*You’re A Sweet Little Headache

*Together                                                        (a)

*Just A Kid Named Joe

*The Umbrella Man

*When My Baby Smiles At Me                                              with Bob Burns (Bazooka) & Jeffrey Lynn (Violin)

 

Note:

(a)                Spokane 28 - “Bing In The Thirties - Volume 7”


Elizabeth Patterson, character actress, Jeffrey Lynn, motion picture star, and Katherine Meisle, Metropolitan Opera star, will be subjected to one of Bing Crosby’s quizzes during the “Music Hall” program over WHAM at 10 o’clock tonight. The current musical favorite – “Umbrella Man” – will be featured by Bing as one of his song selections.

(Democrat and Chronicle, (Rochester, New York), February 9, 1939)

 

No.  133  16th February 1939

 

With Ken Carpenter, Bob Burns, Gregor Piatigorsky, Florence Rice and Nigel Bruce.

 

*The Funny Old Hills

*The Funny Old Hills (Parody)                                                          with Bob Burns

*Deep In A Dream

*Missouri Waltz                                                (a)

*I Cried For You

*It’s A Lonely Trail (When You’re Travellin’ All Alone)

 

Note:

(a)        Spokane 28 - “Bing In The Thirties - Volume 7”


Florence Rice, film star daughter of the famous sports writer, Grantland Rice, will join Gregor Piatigorsky, noted concert ‘cellist, and Nigel Bruce, American-born English actor, as guests of Bing Crosby during the “Music Hall” broadcast over WHAM tonight at ten o’clock.

(Democrat and Chronicle, (Rochester, New York), February 16, 1939)

 

No.  134  23rd February 1939  

 

With Ken Carpenter, Bob Burns, The Music Maids, Ellen Drew and Henry Fonda.

 

*Could Be                                           (a)

*Could Be (Parody)                                        with Bob Burns

*Let That Be A Lesson To You          (b)        with The Music Maids

*The Umbrella Man                            (c)        with The Music Maids

*I Have Eyes

*If I Had My Way                                          with The Music Maids

*Hurry Home

*Pennies From Heaven                                    Bing Crosby (Cymbal), Henry Fonda (Trumpet), Bob Burns (Bazooka) & John Scott Trotter (Piano)


Notes:

(a)                Spokane 28 - “Bing In The Thirties - Volume 7”

(b)               CP1 - “Bouncing With Bing”

            Spokane 28 - “Bing In The Thirties - Volume 7”

            (Shewn on both of the above issues as, “Teacher, Teacher”)

(c)                Spokane 28 - “Bing In The Thirties - Volume 7”      

            Limited Edition Club JGB1003 - “Around The Hall - Volume Two”

            Sepia CD 1224 "Bing Crosby in the Hall"

 

“Bing Crosby and his cohorts were in fine fettle (Thursday 23rd), on Kraft’s WEAF Music Hall.  The hour turned up Henry Fonda who first found himself between Bob Burns and Crosby and a comical sequence based on Fonda’s, Missouri experiences while making the film, ‘Jesse James’.  The segment, of course, dragged in Burns’ Arkansas locale.  Second place involved Ellen Drew, featured in a recent Crosby film and pictured Fonda as a bashful hill-billy lover (accent and all), seeking advice from Cupid, assisting Miss Drew.  Fonda also toted in his trumpet for a dual session with Burns’ bazooka.  It sounded like Tin Pan Alley in a full off-key blast and was good for more laughs.”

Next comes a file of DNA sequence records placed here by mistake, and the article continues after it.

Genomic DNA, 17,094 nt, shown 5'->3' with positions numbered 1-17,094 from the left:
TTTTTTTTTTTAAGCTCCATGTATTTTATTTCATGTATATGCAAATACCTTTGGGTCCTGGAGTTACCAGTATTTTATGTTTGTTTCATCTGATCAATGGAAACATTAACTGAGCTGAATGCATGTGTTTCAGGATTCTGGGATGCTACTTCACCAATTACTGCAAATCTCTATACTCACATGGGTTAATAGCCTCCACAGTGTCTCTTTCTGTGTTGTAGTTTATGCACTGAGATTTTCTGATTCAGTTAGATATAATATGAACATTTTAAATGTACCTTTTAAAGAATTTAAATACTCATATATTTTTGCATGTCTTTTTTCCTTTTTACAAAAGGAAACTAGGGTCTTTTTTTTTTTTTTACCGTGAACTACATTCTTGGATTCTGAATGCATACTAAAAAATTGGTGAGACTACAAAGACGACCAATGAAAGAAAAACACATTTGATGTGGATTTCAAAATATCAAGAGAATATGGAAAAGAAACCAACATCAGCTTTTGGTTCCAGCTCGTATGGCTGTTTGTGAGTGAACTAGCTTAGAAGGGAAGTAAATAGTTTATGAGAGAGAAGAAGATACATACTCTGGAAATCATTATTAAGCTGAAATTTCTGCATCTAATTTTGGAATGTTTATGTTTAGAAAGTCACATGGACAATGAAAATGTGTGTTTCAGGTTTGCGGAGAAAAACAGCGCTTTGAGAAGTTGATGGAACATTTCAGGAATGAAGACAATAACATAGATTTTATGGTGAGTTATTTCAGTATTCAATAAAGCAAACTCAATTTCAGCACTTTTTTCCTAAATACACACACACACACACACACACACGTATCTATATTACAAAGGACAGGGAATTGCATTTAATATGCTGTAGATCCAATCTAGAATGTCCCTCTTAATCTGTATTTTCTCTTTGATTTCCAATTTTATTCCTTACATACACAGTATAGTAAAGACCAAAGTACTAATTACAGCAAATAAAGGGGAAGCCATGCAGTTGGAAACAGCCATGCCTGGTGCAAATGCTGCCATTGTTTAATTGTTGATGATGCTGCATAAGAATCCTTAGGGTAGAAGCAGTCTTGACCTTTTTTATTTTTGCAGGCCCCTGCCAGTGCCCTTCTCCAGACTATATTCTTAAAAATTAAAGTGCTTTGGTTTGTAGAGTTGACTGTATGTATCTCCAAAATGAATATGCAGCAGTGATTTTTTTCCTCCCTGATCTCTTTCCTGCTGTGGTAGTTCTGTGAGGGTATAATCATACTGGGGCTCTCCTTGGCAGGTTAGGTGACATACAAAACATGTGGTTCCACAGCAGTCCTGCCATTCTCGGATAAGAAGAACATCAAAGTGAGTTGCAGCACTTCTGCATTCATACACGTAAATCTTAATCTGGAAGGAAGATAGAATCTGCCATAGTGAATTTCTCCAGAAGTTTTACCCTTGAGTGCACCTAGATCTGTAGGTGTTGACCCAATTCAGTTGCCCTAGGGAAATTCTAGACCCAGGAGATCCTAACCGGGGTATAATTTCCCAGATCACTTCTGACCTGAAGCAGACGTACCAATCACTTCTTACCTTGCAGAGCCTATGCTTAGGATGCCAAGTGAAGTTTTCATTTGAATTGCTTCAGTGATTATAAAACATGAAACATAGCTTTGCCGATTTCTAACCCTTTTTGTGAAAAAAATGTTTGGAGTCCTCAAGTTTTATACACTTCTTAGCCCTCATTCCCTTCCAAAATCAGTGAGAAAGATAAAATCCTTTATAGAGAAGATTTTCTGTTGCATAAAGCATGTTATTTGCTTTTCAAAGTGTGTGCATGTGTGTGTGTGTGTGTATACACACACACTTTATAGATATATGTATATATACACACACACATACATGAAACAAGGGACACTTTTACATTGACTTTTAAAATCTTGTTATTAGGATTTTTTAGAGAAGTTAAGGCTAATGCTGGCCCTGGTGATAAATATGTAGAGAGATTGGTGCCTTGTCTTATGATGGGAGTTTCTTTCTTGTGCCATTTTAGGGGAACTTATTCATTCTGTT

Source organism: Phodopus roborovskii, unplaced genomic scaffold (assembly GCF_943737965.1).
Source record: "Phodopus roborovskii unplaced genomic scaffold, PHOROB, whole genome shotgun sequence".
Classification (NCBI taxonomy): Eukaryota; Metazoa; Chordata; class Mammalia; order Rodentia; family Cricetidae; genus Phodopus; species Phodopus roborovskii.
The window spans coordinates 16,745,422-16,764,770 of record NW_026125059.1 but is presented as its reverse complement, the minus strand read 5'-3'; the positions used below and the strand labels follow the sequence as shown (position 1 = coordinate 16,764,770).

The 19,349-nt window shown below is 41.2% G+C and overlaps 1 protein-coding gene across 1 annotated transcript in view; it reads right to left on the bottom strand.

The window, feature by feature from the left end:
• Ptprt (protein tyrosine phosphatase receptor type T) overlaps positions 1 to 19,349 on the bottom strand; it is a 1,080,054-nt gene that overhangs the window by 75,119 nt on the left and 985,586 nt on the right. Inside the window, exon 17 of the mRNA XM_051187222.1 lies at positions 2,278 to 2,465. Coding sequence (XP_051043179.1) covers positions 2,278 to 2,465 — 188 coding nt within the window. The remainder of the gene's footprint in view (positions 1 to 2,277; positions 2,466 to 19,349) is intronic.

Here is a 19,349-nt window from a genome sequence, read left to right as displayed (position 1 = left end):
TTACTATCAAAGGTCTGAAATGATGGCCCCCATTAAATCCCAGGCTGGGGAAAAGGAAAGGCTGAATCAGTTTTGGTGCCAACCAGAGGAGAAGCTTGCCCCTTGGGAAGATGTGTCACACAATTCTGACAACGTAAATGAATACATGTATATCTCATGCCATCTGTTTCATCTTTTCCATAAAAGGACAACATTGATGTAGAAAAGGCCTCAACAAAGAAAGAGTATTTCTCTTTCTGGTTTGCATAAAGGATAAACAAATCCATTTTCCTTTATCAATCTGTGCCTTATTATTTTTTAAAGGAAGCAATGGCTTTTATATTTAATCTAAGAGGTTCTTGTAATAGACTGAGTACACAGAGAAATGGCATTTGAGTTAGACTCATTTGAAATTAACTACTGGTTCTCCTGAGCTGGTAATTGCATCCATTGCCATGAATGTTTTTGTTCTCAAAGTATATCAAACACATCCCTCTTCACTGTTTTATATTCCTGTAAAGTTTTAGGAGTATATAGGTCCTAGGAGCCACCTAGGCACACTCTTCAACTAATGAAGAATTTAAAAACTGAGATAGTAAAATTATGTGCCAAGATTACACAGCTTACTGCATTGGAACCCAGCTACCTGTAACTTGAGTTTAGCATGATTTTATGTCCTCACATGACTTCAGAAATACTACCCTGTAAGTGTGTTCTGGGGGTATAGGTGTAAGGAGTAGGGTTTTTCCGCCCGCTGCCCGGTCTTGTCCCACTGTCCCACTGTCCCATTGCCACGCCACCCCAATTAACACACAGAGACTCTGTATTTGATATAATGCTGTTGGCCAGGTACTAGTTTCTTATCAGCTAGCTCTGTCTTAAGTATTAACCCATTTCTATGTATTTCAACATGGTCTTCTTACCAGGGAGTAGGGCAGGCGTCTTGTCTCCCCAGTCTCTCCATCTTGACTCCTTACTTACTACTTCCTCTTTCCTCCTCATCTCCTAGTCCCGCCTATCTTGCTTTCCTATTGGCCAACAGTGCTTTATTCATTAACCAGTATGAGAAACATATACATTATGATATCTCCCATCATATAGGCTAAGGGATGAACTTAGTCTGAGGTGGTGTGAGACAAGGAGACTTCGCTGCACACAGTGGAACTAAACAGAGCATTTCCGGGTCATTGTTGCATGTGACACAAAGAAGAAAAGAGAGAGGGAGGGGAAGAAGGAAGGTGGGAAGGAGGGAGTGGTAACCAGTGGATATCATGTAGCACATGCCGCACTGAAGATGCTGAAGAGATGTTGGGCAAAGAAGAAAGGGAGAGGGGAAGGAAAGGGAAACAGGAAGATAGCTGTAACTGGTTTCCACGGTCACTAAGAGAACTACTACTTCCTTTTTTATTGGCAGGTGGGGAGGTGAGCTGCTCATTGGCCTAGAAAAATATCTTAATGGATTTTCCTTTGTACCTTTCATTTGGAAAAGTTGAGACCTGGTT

(“Variety” 1st March 1939)

 

“There are more laughs and less tension and routine at a Music Hall rehearsal than any I walk in upon.  Everyone had an especially good time on Thursday when Henry ‘Hank’ Fonda with a trumpet, Bob Burns with his bazooka, Bing Crosby with a cymbal and drum stick and John Scott Trotter at an old upright piano were rehearsing ‘Pennies From Heaven’.  ‘Hank’, (pardon the familiarity) wanted to know if he was getting too good and Bob asked if the instruments were balanced.  To that query, Bing replied, ‘There’s a better chance of balancing the National Budget than balancing this’.  Hank then wanted to know if they would get any pennies.  ‘If you get any for this they’ll have to come from Heaven’, was Bob’s answer.  When Bob was playing his bazooka solo, Jim Bealle of the agency responsible for the show remarked, ‘He has his soul in his eyes when he blows that instrument’.  He certainly was looking off into space.  Once, in a number with others, Robert Brewster, the producer, said, ‘That was not enough bazooka’.  The Arkansas spinner of tales looked surprised and declared, ‘Well, that’s the first time I ever heard that’.  Bob was very proud of some of the pictures taken at the NBC studios, last week, of himself and his daughter, Barbara Ann and some with Bing.  Gentleman Ken Carpenter and others had the highest praise for the little miss who, though only 10 months old, talks and takes a great interest in every-thing.  Bing looked down at Frances Scully of the NBC publicity department who was sitting with me in the front row and said, ‘New dress?’  She, ‘Yes, it’s Spring’.  He, ‘It’s February!’.  She, ‘It’s Spring, just the same’.